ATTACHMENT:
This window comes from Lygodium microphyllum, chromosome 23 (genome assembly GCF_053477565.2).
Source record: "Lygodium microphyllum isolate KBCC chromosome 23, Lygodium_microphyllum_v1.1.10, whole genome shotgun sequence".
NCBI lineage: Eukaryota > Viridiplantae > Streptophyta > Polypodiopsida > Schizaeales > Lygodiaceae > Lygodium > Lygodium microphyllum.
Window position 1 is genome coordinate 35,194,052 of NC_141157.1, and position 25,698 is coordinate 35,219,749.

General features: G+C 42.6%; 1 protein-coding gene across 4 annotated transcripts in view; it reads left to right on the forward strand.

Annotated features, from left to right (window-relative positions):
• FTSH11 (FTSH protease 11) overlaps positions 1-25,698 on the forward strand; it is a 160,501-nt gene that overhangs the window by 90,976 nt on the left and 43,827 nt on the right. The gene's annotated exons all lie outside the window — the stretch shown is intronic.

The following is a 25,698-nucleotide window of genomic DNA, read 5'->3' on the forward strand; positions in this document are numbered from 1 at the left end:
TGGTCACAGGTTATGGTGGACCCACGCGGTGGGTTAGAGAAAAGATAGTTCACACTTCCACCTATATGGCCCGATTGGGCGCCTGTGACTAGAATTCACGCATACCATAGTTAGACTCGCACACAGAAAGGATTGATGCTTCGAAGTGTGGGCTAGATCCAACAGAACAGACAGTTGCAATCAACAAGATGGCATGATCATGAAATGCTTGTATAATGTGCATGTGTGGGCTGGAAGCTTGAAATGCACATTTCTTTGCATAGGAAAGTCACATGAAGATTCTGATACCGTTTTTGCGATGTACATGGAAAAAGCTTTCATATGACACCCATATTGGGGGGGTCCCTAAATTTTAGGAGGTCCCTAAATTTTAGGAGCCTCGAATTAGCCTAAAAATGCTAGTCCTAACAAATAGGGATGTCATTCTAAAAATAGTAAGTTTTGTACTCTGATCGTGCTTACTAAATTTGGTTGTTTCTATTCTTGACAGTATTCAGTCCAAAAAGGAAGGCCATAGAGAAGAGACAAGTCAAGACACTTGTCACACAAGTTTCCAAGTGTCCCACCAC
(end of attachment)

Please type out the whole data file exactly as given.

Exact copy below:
This window comes from Lygodium microphyllum, chromosome 23 (genome assembly GCF_053477565.2).
Source record: "Lygodium microphyllum isolate KBCC chromosome 23, Lygodium_microphyllum_v1.1.10, whole genome shotgun sequence".
NCBI lineage: Eukaryota > Viridiplantae > Streptophyta > Polypodiopsida > Schizaeales > Lygodiaceae > Lygodium > Lygodium microphyllum.
Window position 1 is genome coordinate 35,194,052 of NC_141157.1, and position 25,698 is coordinate 35,219,749.

General features: G+C 42.6%; 1 protein-coding gene across 4 annotated transcripts in view; it reads left to right on the forward strand.

Annotated features, from left to right (window-relative positions):
• FTSH11 (FTSH protease 11) overlaps positions 1-25,698 on the forward strand; it is a 160,501-nt gene that overhangs the window by 90,976 nt on the left and 43,827 nt on the right. The gene's annotated exons all lie outside the window — the stretch shown is intronic.

The following is a 25,698-nucleotide window of genomic DNA, read 5'->3' on the forward strand; positions in this document are numbered from 1 at the left end:
TGGTCACAGGTTATGGTGGACCCACGCGGTGGGTTAGAGAAAAGATAGTTCACACTTCCACCTATATGGCCCGATTGGGCGCCTGTGACTAGAATTCACGCATACCATAGTTAGACTCGCACACAGAAAGGATTGATGCTTCGAAGTGTGGGCTAGATCCAACAGAACAGACAGTTGCAATCAACAAGATGGCATGATCATGAAATGCTTGTATAATGTGCATGTGTGGGCTGGAAGCTTGAAATGCACATTTCTTTGCATAGGAAAGTCACATGAAGATTCTGATACCGTTTTTGCGATGTACATGGAAAAAGCTTTCATATGACACCCATATTGGGGGGGTCCCTAAATTTTAGGAGGTCCCTAAATTTTAGGAGCCTCGAATTAGCCTAAAAATGCTAGTCCTAACAAATAGGGATGTCATTCTAAAAATAGTAAGTTTTGTACTCTGATCGTGCTTACTAAATTTGGTTGTTTCTATTCTTGACAGTATTCAGTCCAAAAAGGAAGGCCATAGAGAAGAGACAAGTCAAGACACTTGTCACACAAGTTTCCAAGTGTCCCACCAC